Findings from TSB investigation M20A0160 – Fatal sinking of the fishing vessel Sarah Anne in Placentia Bay, Newfoundland and Labrador in May 2020
Investigations conducted by the Transportation Safety Board of Canada (TSB) are complex since an accident rarely results from a single cause. In the case of the fatal sinking of the fishing vessel Sarah Anne on 25 May, 2020, several factors led to the accident. The 7 findings below detail the causes and contributing factors that led to this occurrence. Additionally, the TSB made 2 other findings.
Findings as to causes and contributing factors
These are conditions, acts or safety deficiencies that were found to have caused or contributed to this occurrence.
- It is likely that the vessel capsized suddenly, resulting in all crew members entering the water unexpectedly.
- Since there was no formal stability assessment of the vessel, the crew made operating decisions without knowing the vessel’s actual safe operating limits, which may have negatively affected the vessel’s stability and led to it capsizing and sinking.
- Without critical pieces of life-saving equipment for flotation and protection from environmental conditions, the crew members remained in the cold water, likely unassisted, and drowned.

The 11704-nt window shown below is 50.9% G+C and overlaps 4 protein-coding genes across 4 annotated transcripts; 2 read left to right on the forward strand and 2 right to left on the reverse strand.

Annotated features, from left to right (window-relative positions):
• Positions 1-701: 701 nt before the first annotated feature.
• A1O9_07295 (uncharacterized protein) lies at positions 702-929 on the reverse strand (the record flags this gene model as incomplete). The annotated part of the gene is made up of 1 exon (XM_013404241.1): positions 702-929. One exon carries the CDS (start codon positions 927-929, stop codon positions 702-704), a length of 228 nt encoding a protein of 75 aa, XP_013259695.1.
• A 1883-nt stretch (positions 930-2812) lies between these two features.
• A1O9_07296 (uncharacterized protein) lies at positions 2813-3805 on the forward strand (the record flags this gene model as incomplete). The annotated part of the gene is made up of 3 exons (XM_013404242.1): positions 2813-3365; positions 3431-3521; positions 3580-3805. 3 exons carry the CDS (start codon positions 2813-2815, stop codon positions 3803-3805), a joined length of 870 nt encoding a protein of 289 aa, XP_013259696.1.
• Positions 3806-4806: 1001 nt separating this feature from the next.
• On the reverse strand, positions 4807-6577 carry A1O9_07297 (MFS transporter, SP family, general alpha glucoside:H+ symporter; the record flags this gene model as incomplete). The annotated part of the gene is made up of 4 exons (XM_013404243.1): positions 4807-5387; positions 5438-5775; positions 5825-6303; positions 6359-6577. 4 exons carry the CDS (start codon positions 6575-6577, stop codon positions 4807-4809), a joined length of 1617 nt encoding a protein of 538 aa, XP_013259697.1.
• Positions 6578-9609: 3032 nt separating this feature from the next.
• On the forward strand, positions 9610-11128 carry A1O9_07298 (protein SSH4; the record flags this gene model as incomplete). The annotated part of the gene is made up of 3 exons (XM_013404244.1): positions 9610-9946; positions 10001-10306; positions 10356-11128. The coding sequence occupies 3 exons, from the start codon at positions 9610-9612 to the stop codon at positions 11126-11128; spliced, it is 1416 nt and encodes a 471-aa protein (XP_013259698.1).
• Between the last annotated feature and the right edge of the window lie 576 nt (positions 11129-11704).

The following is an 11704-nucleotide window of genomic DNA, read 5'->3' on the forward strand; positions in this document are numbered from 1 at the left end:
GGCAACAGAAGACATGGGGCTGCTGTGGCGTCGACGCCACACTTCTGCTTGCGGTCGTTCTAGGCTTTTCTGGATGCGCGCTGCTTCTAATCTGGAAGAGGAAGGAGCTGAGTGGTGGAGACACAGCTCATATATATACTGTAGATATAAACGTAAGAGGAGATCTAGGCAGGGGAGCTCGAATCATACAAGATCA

- The voyage of the Sarah Anne was not actively monitored by any external system and no distress signal was received. This resulted in a delay in the SAR response of several hours after the crew likely entered the water, severely reducing the crew’s chances of survival.
Findings as to risk
These are conditions, unsafe acts or safety deficiencies that were found not to be a factor in this occurrence but could have adverse consequences in future occurrences.
- If operators of a very high frequency–digital selective calling radio do not have the radio programmed with a Maritime Mobile Service Identity for emergency use, it will not function as intended in an emergency and will not alert authorities, significantly reducing the possibility of rescue.
- If fishing vessels are not registered in a Transport Canada register, and there are no mechanisms in place to ensure the accuracy of the register information, there is a risk that fish harvesters will not know about, understand, or adhere to regulations intended to increase fishing safety.
- The safety of fish harvesters will be compromised until the complex relationships and interdependencies among safety issues are recognized and addressed by the fishing community.
These items could enhance safety, resolve an issue of controversy, or provide a data point for future safety studies.
- Voluntary carriage of automated identification system transponders by fishing vessels of all sizes would increase vessel visibility and provide up-to-date information to local commercial traffic and those ashore who actively monitor a vessel’s voyage.
- The investigation looked at multiple sources of information to explain the loss of the Sarah Anne. Overall, there was no indication that the Sarah Anne was struck by a larger commercial vessel.